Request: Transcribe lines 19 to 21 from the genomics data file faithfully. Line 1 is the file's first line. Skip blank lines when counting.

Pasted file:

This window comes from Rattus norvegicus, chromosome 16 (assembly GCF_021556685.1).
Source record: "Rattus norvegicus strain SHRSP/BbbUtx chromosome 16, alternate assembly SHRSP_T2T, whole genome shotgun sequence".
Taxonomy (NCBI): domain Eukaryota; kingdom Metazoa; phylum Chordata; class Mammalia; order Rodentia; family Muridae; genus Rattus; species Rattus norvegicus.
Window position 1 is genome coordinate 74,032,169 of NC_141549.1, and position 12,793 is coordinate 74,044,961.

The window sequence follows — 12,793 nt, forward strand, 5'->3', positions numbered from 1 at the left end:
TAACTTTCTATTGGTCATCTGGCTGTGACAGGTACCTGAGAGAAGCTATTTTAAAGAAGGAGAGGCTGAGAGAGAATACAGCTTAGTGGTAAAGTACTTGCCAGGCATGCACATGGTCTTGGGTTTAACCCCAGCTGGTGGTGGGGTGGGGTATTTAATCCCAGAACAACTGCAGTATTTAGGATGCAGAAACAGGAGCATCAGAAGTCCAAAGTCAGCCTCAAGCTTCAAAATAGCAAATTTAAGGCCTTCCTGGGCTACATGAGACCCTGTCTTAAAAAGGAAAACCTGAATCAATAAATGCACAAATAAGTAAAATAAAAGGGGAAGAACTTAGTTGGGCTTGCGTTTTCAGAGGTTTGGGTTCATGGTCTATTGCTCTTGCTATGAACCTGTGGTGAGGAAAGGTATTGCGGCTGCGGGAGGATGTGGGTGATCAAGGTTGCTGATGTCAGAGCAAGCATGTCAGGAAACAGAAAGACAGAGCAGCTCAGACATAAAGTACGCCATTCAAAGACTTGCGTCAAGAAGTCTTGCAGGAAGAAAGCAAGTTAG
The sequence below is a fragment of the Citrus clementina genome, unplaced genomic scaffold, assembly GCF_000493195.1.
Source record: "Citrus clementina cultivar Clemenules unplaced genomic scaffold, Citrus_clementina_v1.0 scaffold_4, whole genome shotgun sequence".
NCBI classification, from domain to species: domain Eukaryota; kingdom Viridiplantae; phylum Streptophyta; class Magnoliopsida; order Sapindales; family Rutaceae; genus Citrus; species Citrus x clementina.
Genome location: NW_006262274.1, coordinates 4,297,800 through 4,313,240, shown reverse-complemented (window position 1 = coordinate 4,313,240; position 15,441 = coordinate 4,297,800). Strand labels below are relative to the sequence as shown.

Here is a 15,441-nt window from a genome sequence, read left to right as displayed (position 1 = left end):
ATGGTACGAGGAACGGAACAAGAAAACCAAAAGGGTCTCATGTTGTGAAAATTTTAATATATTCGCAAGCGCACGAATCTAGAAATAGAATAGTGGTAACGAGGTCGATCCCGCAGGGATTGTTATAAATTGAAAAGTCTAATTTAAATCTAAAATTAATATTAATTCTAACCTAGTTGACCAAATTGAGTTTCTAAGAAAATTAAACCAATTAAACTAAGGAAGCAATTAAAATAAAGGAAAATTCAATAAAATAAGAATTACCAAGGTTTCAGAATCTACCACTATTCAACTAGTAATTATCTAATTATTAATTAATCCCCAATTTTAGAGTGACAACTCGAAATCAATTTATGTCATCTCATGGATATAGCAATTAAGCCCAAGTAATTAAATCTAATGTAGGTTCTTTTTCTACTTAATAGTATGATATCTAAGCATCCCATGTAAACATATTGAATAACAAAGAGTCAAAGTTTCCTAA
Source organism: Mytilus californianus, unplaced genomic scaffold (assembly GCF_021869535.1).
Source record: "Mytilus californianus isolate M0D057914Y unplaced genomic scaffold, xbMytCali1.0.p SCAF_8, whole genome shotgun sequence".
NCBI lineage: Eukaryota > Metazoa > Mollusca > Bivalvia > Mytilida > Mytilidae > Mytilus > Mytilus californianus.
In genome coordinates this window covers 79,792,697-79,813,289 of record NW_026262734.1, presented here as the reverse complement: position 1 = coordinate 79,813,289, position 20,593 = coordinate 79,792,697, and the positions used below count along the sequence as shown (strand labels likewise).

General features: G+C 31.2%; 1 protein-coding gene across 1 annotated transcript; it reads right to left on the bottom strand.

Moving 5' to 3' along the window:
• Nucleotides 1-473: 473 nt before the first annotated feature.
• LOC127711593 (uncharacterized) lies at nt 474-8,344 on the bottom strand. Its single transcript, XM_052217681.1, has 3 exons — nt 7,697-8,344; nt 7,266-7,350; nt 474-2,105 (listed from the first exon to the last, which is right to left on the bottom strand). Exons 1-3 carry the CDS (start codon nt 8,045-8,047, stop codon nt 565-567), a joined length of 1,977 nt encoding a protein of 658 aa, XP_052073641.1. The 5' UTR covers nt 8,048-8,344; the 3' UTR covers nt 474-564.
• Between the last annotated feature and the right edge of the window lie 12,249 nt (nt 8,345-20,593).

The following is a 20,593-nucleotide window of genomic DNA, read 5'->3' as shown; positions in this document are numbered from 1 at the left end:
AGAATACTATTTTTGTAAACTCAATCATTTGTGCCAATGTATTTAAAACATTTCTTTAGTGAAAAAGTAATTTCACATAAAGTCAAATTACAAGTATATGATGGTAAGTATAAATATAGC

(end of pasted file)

• Nucleotides 1-473: 473 nt before the first annotated feature.
• LOC127711593 (uncharacterized) lies at nt 474-8,344 on the bottom strand. Its single transcript, XM_052217681.1, has 3 exons — nt 7,697-8,344; nt 7,266-7,350; nt 474-2,105 (listed from the first exon to the last, which is right to left on the bottom strand). Exons 1-3 carry the CDS (start codon nt 8,045-8,047, stop codon nt 565-567), a joined length of 1,977 nt encoding a protein of 658 aa, XP_052073641.1. The 5' UTR covers nt 8,048-8,344; the 3' UTR covers nt 474-564.
• Between the last annotated feature and the right edge of the window lie 12,249 nt (nt 8,345-20,593).